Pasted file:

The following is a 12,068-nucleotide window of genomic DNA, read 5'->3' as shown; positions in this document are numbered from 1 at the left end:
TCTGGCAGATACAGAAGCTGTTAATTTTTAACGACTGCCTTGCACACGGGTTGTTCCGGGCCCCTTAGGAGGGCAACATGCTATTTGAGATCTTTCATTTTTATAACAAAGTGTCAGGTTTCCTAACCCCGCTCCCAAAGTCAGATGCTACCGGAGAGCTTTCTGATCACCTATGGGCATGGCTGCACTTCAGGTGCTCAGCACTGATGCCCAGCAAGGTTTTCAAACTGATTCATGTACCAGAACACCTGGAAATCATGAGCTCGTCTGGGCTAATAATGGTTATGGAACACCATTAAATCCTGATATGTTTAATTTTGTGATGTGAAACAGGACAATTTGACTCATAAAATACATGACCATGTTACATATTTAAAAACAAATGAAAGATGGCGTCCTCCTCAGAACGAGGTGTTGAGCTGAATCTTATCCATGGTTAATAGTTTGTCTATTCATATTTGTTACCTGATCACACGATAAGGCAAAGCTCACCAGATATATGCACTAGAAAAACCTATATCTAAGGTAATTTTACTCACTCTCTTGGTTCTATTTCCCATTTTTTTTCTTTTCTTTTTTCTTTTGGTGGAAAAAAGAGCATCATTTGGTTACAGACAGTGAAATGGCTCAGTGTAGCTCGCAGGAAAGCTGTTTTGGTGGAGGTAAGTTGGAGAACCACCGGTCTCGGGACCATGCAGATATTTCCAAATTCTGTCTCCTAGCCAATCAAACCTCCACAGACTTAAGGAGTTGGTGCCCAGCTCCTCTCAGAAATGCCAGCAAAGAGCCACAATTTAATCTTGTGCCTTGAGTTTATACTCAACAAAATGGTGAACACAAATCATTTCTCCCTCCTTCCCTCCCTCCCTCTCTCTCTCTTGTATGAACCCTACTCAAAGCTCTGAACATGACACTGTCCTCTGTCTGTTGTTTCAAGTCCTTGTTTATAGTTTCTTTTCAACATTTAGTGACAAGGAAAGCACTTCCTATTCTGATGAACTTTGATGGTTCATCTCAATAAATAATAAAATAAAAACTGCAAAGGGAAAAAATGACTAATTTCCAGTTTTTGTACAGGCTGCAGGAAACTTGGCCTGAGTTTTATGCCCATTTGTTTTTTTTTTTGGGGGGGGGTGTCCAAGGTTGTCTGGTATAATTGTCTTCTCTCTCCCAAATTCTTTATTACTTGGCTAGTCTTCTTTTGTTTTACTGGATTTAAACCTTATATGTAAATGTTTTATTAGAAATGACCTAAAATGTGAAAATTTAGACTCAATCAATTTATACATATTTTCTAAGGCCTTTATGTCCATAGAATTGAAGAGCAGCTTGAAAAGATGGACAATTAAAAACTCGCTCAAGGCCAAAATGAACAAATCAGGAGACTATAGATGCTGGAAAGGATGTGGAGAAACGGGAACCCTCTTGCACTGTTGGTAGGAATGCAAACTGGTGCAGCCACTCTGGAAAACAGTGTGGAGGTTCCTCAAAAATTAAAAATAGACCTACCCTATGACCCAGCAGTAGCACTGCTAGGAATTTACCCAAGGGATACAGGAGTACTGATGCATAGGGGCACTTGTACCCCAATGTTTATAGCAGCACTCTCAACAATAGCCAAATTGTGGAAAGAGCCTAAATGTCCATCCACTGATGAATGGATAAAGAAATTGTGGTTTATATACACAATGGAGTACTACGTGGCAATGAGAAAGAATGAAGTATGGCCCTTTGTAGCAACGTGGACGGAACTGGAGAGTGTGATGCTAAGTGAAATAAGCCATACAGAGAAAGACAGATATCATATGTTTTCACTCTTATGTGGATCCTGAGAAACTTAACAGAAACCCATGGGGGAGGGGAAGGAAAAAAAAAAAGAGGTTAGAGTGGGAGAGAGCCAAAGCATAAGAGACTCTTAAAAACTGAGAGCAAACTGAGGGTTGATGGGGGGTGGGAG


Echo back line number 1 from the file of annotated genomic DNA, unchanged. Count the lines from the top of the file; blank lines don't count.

The following is a 12,068-nucleotide window of genomic DNA, read 5'->3' as shown; positions in this document are numbered from 1 at the left end: